CHANGE OF DATE Old Thumpers will be held this year on

Sunday 28 March

Same place, same great track. Look out for more info closer to the time. See you all there.

NOTICE We will be closed Friday 5, Saturday 6, Sunday 7, Monday 8 February. Our apologies for any inconvenience. M - F: 10am-5pm, S: 10am-1-ish 44 Commercial Street P: 525 9990 F: pohutukawa gallery takaka

We’re your local Open Waitangi Day Public Holiday Monday 8 February 9am-1pm

LOST AND FOUND / Ngaronga/Kitenga LOST. Secateurs. On or near main highway, Onekaka, before Christmas (21/12/20). Vicinity Otere Stream culvert. Ph 525 6094, 022 071 8067. LOST. Kayak, red and blue Perception Minnow, from Tata beach. Ph Morag Dean 027 675 7267.

WANTED / Hiahia PRESSURE tank, for water pump, 8 or 12 litres. Ph 021 0243 5822. LPG bottles, 9kg, minor rust OK. Will pay $10 each. Ph 021 0243 5822.

EMPLOYMENT WANTED / Hiahia mahi MALE, 50 years old, clean, tidy, new to area, with Class 1, 2 licence. Good honest, reliable, multi-talented worker, well-presented with excellent references. Please ph Lindsay 027 221 1328.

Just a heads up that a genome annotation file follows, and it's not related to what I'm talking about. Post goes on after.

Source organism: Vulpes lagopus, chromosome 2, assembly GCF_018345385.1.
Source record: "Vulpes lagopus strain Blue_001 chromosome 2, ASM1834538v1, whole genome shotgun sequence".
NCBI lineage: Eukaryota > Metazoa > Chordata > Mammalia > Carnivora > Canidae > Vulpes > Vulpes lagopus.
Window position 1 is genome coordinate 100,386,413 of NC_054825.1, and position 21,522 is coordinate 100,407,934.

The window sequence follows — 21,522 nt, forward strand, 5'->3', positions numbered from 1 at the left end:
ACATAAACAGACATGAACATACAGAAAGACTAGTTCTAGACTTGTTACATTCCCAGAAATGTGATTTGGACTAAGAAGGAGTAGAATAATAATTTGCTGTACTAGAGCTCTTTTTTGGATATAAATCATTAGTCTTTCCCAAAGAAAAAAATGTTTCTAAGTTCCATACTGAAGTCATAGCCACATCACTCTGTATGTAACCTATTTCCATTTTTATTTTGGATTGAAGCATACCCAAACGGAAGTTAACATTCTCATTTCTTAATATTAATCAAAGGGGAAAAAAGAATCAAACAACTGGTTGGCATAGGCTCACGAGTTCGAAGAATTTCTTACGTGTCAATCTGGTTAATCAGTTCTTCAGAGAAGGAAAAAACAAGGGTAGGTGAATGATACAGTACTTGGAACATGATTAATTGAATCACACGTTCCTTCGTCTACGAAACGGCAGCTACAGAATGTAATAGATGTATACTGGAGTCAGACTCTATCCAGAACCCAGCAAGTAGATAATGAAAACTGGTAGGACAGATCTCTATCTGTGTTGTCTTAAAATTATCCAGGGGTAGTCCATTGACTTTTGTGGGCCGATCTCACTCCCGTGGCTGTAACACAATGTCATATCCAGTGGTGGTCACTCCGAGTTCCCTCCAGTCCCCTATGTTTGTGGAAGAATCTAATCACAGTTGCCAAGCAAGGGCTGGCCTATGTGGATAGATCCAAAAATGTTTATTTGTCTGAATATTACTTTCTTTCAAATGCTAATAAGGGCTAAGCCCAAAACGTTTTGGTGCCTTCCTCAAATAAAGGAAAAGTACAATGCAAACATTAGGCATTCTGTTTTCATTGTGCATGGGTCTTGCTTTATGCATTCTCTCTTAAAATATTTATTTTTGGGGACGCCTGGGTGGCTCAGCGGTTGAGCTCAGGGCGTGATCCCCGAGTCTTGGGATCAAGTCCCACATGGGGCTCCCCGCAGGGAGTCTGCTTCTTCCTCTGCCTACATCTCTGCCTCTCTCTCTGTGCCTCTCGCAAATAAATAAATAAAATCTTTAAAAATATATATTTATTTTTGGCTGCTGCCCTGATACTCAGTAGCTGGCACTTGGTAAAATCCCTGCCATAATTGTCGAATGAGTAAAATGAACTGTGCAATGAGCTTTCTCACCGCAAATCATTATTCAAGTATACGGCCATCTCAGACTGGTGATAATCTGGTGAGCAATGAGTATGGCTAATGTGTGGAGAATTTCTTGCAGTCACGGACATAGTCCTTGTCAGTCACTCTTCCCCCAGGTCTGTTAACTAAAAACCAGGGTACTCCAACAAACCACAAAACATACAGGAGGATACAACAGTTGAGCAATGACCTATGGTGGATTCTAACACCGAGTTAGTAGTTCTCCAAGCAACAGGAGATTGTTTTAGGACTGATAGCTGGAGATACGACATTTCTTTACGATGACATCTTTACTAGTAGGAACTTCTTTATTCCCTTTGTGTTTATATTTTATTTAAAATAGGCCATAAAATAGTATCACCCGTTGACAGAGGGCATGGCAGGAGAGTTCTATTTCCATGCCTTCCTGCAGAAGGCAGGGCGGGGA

PERSONAL NOTICES / Pānui ake HEYES, Alan Leslie, died 25 December 2020. To all the wonderful people in Golden Bay who diligently prayed for me and for Alan, sent flowers, letters, cards, dropped by and phoned, thank you! Your loving kindness lifted me up at a very sad time; I was surrounded by your compassion and really grateful to live in this small, caring community. Abundant blessings, Nancy. MENARY, John. The family of John would like to sincerely thank everyone who has supported us through this very difficult time following his sudden passing. We were overwhelmed with the love and support from near and far; the delicious food, the flowers, cards, offers of help, phone calls and visits, and the generous contributions to John’s conservation project. Thanks to the Onekaka community for setting up the Onekaka Hall and the clean-up afterwards.Thanks also to the large number of friends, relatives and community members who turned up at the service, and the lovely Book Club ladies who helped with the catering and set-up. We would also like to acknowledge the wonderful support of Matuku Funerals. Finally, we would like to acknowledge the St John crew who were an amazing support to us during John’s last moments. Please accept this as a personal thank you to you all from Ally, Lisa, Ben, Carl, Victoria, Talia, Cameron and families.